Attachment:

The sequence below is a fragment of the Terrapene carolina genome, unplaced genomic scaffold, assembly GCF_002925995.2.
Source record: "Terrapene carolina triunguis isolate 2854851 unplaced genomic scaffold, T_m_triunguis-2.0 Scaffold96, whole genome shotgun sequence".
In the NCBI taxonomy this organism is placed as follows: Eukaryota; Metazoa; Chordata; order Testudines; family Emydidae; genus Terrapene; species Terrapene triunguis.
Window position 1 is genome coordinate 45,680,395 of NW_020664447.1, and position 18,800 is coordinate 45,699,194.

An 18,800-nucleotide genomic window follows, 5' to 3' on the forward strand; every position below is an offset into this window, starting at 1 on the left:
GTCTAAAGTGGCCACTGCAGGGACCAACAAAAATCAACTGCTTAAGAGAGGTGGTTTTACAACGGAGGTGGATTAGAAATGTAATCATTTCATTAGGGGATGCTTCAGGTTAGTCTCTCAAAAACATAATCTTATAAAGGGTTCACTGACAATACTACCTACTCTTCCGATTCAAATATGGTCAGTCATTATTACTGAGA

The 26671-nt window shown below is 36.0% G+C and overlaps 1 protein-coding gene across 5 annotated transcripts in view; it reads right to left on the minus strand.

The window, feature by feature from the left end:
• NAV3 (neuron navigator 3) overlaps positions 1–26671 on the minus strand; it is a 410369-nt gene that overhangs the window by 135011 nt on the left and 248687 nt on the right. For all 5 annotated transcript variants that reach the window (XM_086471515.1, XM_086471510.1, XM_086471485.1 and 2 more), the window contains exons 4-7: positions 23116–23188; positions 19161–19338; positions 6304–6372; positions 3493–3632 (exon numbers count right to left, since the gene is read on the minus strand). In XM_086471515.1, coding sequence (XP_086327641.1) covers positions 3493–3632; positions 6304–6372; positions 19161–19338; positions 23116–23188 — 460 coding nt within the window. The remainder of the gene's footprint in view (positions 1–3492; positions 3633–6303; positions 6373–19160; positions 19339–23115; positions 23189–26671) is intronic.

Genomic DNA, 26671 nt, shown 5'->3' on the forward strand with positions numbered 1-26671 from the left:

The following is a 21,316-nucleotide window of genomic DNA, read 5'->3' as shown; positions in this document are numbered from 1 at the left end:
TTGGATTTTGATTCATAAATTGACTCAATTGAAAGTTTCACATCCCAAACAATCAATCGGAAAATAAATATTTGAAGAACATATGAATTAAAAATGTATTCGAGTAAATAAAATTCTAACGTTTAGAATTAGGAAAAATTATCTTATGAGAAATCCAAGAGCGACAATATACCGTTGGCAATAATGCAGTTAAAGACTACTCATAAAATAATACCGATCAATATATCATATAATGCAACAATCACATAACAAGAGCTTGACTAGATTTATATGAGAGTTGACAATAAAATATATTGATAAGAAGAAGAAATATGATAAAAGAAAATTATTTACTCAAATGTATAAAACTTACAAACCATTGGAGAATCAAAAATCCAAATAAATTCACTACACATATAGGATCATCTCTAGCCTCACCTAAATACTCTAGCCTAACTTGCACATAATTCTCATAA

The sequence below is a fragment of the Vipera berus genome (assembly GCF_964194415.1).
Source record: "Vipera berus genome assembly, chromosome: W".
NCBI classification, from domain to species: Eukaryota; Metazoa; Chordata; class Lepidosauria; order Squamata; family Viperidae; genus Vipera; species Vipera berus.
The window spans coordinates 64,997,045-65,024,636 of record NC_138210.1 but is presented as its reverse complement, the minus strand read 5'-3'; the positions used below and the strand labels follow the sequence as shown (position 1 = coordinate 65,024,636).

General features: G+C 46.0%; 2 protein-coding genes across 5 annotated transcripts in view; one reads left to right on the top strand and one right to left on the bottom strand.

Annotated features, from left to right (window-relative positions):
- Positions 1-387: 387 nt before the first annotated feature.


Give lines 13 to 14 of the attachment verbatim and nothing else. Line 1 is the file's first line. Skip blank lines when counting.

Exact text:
The sequence below is a fragment of the Vipera berus genome (assembly GCF_964194415.1).
Source record: "Vipera berus genome assembly, chromosome: W".